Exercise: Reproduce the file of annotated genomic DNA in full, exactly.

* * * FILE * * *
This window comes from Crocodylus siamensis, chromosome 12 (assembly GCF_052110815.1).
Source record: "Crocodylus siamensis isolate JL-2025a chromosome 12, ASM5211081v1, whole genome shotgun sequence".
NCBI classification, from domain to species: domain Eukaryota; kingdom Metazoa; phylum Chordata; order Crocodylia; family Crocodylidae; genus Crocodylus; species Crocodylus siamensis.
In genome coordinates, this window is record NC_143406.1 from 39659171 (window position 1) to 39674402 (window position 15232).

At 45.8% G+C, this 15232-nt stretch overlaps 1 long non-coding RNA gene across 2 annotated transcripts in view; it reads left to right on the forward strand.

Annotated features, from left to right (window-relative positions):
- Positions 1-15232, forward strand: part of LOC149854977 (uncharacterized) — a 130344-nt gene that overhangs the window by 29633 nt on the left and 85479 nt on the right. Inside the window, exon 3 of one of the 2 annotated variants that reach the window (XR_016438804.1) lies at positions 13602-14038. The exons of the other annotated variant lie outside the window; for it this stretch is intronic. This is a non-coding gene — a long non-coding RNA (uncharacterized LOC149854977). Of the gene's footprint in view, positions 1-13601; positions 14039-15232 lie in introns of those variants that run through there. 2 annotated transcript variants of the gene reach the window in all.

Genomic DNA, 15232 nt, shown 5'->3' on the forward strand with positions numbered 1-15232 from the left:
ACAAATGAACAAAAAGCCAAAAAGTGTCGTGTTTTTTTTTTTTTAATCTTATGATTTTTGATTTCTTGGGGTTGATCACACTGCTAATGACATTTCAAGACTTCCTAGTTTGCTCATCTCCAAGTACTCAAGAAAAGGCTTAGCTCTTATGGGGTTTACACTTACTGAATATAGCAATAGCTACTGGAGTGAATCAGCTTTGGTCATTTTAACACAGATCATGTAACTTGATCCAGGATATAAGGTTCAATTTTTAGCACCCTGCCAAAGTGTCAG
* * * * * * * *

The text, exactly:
This window comes from Crocodylus siamensis, chromosome 12 (assembly GCF_052110815.1).
Source record: "Crocodylus siamensis isolate JL-2025a chromosome 12, ASM5211081v1, whole genome shotgun sequence".
NCBI classification, from domain to species: domain Eukaryota; kingdom Metazoa; phylum Chordata; order Crocodylia; family Crocodylidae; genus Crocodylus; species Crocodylus siamensis.
In genome coordinates, this window is record NC_143406.1 from 39659171 (window position 1) to 39674402 (window position 15232).

At 45.8% G+C, this 15232-nt stretch overlaps 1 long non-coding RNA gene across 2 annotated transcripts in view; it reads left to right on the forward strand.

Annotated features, from left to right (window-relative positions):
- Positions 1-15232, forward strand: part of LOC149854977 (uncharacterized) — a 130344-nt gene that overhangs the window by 29633 nt on the left and 85479 nt on the right. Inside the window, exon 3 of one of the 2 annotated variants that reach the window (XR_016438804.1) lies at positions 13602-14038. The exons of the other annotated variant lie outside the window; for it this stretch is intronic. This is a non-coding gene — a long non-coding RNA (uncharacterized LOC149854977). Of the gene's footprint in view, positions 1-13601; positions 14039-15232 lie in introns of those variants that run through there. 2 annotated transcript variants of the gene reach the window in all.

Genomic DNA, 15232 nt, shown 5'->3' on the forward strand with positions numbered 1-15232 from the left:
ACAAATGAACAAAAAGCCAAAAAGTGTCGTGTTTTTTTTTTTTTAATCTTATGATTTTTGATTTCTTGGGGTTGATCACACTGCTAATGACATTTCAAGACTTCCTAGTTTGCTCATCTCCAAGTACTCAAGAAAAGGCTTAGCTCTTATGGGGTTTACACTTACTGAATATAGCAATAGCTACTGGAGTGAATCAGCTTTGGTCATTTTAACACAGATCATGTAACTTGATCCAGGATATAAGGTTCAATTTTTAGCACCCTGCCAAAGTGTCAG